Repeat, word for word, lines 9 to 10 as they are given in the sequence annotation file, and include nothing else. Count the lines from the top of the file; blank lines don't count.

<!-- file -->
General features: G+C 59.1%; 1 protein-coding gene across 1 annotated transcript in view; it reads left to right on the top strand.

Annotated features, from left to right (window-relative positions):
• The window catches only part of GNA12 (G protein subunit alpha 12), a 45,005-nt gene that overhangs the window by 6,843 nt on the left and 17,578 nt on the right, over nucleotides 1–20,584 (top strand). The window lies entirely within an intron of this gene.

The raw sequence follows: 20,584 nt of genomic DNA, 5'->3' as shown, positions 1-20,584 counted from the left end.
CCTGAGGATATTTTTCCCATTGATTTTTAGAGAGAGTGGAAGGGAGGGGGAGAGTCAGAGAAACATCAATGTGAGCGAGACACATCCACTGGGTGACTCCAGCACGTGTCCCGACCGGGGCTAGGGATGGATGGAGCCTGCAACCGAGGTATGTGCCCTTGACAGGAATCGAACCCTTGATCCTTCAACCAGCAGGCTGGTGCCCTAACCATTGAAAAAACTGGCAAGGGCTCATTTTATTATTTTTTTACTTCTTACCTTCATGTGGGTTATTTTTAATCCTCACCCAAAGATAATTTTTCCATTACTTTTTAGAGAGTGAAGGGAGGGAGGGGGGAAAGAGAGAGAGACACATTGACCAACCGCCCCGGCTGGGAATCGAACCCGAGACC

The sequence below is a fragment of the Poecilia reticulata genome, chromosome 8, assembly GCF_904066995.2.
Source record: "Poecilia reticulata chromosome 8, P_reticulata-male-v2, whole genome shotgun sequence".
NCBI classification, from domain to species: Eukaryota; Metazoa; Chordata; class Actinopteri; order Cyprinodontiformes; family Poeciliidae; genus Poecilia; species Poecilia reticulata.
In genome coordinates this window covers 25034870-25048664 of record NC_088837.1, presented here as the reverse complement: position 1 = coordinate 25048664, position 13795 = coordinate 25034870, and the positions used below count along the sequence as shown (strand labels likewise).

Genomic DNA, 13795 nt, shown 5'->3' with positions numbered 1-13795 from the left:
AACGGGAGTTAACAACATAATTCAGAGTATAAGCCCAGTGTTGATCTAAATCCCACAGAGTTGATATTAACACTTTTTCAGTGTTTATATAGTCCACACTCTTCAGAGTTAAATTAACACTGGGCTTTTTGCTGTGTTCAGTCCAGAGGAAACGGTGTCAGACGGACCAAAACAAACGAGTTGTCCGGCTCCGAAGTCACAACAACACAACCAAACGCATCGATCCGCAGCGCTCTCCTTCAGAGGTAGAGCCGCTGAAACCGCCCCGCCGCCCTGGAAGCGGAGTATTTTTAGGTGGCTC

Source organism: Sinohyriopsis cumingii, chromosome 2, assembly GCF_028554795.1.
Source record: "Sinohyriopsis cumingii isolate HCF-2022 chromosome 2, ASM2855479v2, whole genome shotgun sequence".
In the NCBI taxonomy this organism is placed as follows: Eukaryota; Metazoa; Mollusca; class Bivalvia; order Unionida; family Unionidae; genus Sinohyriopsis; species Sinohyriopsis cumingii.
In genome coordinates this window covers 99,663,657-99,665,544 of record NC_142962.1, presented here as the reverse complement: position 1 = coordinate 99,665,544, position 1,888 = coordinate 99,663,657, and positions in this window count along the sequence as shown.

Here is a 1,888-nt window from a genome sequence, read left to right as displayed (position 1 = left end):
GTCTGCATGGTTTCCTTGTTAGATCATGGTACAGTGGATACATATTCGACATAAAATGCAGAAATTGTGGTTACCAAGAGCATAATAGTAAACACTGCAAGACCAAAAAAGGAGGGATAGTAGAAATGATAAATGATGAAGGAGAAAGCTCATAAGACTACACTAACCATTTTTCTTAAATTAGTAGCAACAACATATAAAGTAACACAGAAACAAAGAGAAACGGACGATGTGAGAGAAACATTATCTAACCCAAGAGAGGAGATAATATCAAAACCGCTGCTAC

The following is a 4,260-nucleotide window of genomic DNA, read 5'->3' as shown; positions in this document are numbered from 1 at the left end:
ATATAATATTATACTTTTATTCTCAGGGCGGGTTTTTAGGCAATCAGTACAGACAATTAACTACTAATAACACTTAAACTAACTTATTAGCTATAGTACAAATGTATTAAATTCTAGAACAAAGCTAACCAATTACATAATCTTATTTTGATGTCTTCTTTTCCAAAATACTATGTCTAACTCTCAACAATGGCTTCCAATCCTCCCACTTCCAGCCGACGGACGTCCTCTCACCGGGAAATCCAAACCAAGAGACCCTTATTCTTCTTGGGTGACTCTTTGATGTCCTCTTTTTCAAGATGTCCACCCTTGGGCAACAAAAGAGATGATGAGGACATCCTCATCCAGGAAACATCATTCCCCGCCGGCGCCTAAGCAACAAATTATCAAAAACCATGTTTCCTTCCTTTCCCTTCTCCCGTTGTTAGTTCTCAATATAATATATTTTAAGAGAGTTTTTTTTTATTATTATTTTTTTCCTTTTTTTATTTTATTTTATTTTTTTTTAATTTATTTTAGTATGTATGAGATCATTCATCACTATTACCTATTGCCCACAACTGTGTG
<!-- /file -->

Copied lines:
In genome coordinates this window covers 25034870-25048664 of record NC_088837.1, presented here as the reverse complement: position 1 = coordinate 25048664, position 13795 = coordinate 25034870, and the positions used below count along the sequence as shown (strand labels likewise).

Genomic DNA, 13795 nt, shown 5'->3' with positions numbered 1-13795 from the left: